- Jennie provides excellent strategies for building classroom discussions, creating more student-led conversations, and helping students give one another feedback (loc 2109). In short, she takes a pen and paper, writes everyone’s name down in a circle, and then during the discussion draws a line to each person’s name when they speak. She also has students do this when they are working in smaller groups. This is a very visual way to see who is leading-or dominating- the discussion.
- In chapter 12, Jennie describes the difference between project-based learning and problem-based learning, whereas the first is creating a project to answer an essential question and the latter takes it a step further by creating a solution to solve a challenge based around an essential question. She describes problem-based learning as a way to, “engage students in meaningful learning. It’s the mindset of no longer asking students, ‘What do you want to be when you grow up?’ but rather, ‘Who do you want to be today?’ In this way, we are no longer asking students to wait to matter.” I LOVE this mindset (loc 2220 on Kindle)! Kids do amazing things every day… why do we instill in them that they have to wait to graduate, graduate again, get a job and be living on their on own before they can impact this world? I’m not advocating that we start letting 7th graders move out and get their own apartments, but there is truly something to be said by empowering people (kids included!).
- There are some excellent tips for conference-goers to manage the information overload and to come back and actually implement the new tools you learn in chapter 14. Along the same lines, Jennie, Autumn Laidler, and Sue Gorman came up with the idea of a PLAYDATE (People Learning & Asking “Y” – Digital Age Technology Exploration). The PLAYDATE is an unconference style time for teachers to “tinker and explore” with tools and concepts they learn about but never have time to dive into (loc 2563 on Kindle). Time is SO important, and it’s what we always have the least of. I’m always working with curriculum directors to figure out where we can structure in time for teachers to work and build technology into their work. Not learning how to use the tool, but unstructured time to just do it. The PLAYDATE model would work beautifully for this. Anyone can host a PLAYDATE as long as it’s 1) free, 2) based on play and choice, and 3) there are no presenters or presentations. You can get resources to host your own event on the PLAYDATE website here.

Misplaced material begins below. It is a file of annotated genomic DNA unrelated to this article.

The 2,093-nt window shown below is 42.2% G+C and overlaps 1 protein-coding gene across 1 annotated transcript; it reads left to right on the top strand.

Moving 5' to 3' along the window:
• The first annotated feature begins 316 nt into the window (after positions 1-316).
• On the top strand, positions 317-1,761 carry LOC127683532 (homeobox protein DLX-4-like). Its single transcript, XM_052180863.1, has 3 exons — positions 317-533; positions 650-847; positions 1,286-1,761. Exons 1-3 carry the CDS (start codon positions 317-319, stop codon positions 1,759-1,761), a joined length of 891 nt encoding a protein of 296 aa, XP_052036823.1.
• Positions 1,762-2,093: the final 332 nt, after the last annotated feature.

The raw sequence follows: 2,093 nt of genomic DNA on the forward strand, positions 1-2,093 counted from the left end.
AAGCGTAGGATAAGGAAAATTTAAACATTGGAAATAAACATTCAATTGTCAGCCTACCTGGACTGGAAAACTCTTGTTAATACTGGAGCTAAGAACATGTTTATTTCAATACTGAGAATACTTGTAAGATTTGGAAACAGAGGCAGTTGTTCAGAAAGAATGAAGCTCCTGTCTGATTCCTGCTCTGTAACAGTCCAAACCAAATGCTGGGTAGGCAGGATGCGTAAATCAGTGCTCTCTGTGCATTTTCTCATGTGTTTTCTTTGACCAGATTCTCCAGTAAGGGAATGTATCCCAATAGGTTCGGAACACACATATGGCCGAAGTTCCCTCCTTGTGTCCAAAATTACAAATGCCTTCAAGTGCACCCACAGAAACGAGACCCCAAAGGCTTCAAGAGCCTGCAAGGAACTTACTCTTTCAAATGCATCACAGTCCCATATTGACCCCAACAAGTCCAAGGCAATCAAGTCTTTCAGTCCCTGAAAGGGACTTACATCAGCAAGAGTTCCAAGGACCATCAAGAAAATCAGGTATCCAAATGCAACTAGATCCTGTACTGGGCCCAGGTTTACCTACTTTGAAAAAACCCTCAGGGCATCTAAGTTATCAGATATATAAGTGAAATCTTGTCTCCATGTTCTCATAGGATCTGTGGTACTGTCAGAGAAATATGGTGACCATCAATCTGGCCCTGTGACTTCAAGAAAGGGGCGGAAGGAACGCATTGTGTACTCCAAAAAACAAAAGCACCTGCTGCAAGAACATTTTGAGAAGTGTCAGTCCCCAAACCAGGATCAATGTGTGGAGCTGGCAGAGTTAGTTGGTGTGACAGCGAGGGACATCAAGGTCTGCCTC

- And lastly, Jennie quotes a student who says, “‘teachers need to relax and have more fun with us. We know they’re human, they just need to show it more often.'” You mean students know teachers don’t live at school and they have lives beyond the classroom?! Of course (well, at least once they reach a certain age). Try something new, FAIL, SAIL, and take comfort in knowing your students don’t expect everything you do to be perfect.
The other week during the Twitter chat #satchatwc, the topic was rethinking interviews. One idea I really liked was giving new employees an inspirational book that reflects the mindset and culture of the school (or place of work). Courageous Edventures will be on my list of books I give to my team of Integration Specialists! You can purchase the book on Amazon here or on Corwin’s site here.
So what do you think? Have you read it? What was your favorite part? If you haven’t read it, will you check it out?
Tech To You Later!